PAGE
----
During our convention center fun, I was also looking forward to snapping off some shots from several of the garden spaces around this block area. The above picture was taken from the 15th floor of the Hyatt. As we look across the way, we see an area full of date palms. One of the complaints about Phoenix is that it is a city of concrete. And because there is so much concrete, the sidewalks and roads absorb all that 100+ heat and augment the temps by even more. At night, instead of cooling down like Tucson does, the heat stays!! Plus many of the people are transplants from green belts in the states. They bring their water guzzling ways and plant many non native species which increases our states use of the water. And yes...it does bother me:) So let's look at what works here. I don't think you have to sacrifice anything to achieve that "look".Canary Palm and the Mediterranean Fan Palm. I will be adding this to our landscape in the next month because as you may or may not know.....it's time to put your palm trees into the ground!!! How cool is that! Okay maybe I'm a bit too excited about all of this, but I seriously love landscaping in the desert.
Sometimes the need for art is overlooked in the landscaping design. While I'm not so crazy about this sculpture, I would have to say that it makes a statement. From the wrong angle, this fisherman appears to be peeing in the water. However, I do like the roadrunner on the rock. That's pretty cool.Red Yucca(huge hummingbird favorite with its red/pink flowers.....and a popular plant in Tucson), Agave, Canary Palm(in the middle), and the very sexy Mexican Bird of Paradise. More on that plant in a sec.
Now many of you LOVE this plant. It's one of the top searches for Las Aventuras. And I can understand why....it's fern like and has the most brilliant orange blooms. It's also bushy in appearance and makes a bold statement in landscape. And this delicate looking plant is one of the TOUGHEST in the desert. Very little water is required, but I do give it a little extra to grow quicker. In Phoenix this plant doesn't die back unless their winter is severe. In Tucson, the Mexican Bird of Paradise is cut back to the ground. In spring, it will send out its first shoots from the ground. And remember, the more sun it gets; the more blooms you'll have. I highly recommend this plant for beginners who want something that will survive. Xeric to the max and will make people drool all over your yard. And that's good because any extra moisture during this dry month of June is good for the plants:)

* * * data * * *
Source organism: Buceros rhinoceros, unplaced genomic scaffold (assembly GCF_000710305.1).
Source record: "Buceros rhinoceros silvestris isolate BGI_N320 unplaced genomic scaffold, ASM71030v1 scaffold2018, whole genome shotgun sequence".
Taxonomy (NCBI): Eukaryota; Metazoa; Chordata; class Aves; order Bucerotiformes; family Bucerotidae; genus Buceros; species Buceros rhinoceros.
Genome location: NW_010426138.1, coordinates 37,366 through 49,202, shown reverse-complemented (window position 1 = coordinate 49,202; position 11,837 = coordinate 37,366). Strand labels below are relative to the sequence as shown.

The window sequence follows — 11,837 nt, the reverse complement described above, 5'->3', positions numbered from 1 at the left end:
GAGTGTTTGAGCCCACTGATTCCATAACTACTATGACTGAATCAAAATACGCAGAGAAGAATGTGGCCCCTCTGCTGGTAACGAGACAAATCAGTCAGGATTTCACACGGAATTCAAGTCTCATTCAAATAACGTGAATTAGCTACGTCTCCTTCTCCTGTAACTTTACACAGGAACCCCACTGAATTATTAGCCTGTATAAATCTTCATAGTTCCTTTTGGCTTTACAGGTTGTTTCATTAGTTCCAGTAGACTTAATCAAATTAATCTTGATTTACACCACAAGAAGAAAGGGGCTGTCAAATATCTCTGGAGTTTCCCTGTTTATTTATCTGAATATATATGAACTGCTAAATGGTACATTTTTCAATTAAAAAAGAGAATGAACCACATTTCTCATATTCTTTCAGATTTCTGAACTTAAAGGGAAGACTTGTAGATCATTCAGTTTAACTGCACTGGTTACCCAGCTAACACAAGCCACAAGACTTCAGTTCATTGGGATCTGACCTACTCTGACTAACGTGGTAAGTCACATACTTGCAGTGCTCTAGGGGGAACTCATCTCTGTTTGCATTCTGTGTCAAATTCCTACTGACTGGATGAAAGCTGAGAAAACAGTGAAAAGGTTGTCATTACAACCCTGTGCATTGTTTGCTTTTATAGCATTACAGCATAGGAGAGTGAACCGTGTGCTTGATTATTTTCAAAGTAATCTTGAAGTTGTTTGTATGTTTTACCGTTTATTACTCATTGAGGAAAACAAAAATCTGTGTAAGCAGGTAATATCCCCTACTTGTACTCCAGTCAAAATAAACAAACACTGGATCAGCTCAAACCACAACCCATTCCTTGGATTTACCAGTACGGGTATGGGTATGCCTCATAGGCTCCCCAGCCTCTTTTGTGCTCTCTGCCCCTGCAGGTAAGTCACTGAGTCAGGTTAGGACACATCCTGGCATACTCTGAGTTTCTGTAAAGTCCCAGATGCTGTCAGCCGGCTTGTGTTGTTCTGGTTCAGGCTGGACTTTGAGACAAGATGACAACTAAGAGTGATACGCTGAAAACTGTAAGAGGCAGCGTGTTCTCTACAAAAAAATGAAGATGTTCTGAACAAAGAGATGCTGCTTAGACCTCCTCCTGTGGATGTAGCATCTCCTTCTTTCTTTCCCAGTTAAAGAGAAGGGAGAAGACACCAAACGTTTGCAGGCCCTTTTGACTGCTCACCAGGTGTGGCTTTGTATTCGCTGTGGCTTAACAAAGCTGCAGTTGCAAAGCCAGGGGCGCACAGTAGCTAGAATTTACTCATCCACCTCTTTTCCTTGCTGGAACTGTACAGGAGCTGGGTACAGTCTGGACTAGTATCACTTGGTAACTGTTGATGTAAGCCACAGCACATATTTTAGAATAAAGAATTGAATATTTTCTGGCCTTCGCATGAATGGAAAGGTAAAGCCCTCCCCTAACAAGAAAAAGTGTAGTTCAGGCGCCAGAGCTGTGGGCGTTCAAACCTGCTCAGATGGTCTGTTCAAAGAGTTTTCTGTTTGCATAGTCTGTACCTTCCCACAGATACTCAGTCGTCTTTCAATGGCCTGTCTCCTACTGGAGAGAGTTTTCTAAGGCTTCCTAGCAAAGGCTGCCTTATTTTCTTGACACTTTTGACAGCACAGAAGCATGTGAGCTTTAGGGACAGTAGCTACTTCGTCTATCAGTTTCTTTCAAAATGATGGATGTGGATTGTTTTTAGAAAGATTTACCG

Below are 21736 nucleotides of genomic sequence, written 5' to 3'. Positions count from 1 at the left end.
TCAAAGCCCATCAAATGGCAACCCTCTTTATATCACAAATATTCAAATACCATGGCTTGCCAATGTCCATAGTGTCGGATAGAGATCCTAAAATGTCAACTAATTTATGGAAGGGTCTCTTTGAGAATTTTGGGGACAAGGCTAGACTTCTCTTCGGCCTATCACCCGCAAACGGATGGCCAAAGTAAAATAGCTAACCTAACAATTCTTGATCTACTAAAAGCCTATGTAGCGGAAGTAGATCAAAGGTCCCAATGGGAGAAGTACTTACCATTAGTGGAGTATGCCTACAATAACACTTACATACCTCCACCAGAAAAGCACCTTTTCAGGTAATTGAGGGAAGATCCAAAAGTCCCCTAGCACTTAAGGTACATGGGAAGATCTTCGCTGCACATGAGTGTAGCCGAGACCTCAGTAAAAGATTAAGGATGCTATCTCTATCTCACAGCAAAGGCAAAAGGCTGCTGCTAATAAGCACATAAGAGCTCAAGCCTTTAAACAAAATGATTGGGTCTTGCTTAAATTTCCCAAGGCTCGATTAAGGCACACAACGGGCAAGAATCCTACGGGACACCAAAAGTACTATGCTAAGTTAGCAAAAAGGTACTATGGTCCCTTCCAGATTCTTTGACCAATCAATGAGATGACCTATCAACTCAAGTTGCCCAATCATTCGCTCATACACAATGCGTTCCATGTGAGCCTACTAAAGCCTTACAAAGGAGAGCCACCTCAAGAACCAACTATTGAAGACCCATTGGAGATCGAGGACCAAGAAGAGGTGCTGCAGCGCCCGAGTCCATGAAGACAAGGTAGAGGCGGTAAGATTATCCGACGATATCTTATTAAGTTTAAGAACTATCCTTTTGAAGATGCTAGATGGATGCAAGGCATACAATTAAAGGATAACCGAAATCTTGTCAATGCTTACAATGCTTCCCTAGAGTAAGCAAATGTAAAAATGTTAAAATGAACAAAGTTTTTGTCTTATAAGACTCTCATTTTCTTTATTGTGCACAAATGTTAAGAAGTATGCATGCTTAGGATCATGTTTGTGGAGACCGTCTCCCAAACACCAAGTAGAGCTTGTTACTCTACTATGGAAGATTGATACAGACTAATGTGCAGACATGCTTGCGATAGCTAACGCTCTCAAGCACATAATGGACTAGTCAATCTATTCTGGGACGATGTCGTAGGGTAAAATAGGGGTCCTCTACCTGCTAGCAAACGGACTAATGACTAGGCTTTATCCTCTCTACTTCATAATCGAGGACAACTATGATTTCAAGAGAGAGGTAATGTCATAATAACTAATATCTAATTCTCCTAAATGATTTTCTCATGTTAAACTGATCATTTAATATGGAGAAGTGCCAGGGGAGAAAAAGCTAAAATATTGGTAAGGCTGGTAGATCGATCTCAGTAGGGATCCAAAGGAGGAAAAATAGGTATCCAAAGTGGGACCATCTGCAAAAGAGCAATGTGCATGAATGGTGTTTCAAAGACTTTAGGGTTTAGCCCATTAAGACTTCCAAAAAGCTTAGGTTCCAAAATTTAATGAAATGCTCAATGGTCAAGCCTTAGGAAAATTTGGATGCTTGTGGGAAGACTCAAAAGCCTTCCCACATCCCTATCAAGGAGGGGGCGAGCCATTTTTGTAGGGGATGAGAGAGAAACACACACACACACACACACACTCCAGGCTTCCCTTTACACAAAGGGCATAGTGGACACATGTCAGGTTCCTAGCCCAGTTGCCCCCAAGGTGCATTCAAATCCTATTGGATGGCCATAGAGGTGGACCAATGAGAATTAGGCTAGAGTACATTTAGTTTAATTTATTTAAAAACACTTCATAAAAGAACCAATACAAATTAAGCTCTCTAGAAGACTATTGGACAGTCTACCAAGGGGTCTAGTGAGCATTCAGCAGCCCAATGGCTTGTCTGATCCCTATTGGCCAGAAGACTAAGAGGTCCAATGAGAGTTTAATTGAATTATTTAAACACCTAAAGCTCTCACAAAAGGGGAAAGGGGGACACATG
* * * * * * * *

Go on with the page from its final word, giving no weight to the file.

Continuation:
Some cacti and succulents do better in Phoenix than in Tucson. An example of this is found behind this jazz player. While you may see things like the San Pedro etc, you won't find many succulents. The simple fact is that Tucson gets too cold and you'll end up losing these plants creating a huge mess. Our historic freeze last year proved fatal for many of these beloved plants. Remember that if you are working with Euphorbs(especially the African kind), you'll need to take care with the milky sap that will sometimes ooze from a broken piece. You'll get a nasty burn/rash on your skin. Always wear gloves when handling these plants. In fact, I love when a cacti or succulent grows like this. I have such a cluster in my own side garden and I wrapped that sucker up from last years historic freeze. Today it stands tall and beautiful like it has for over a decade. It's in the headlining pic for Las Aventuras.
|Rainbow Bush/Portulacaria afra 'Variegata'|
I mentioned succulents. Gorgeous plants that add a lot of appeal to any garden or art design. However they thrive in moderate climates like San Diego along the coast. But several do extremely well here in Arizona....mostly in Phoenix. This(above pic) is the hardiest of the succulents that I experimented on here in Tucson. It endured our cold nights and LOVES our heat.....with a little bit of water. It's usually placed along a drip line with a little shade, but not too much.
And voila! There you have it. Desert design, IMHO, at its best! People seem to love it as does the local wildlife. More tomorrow.....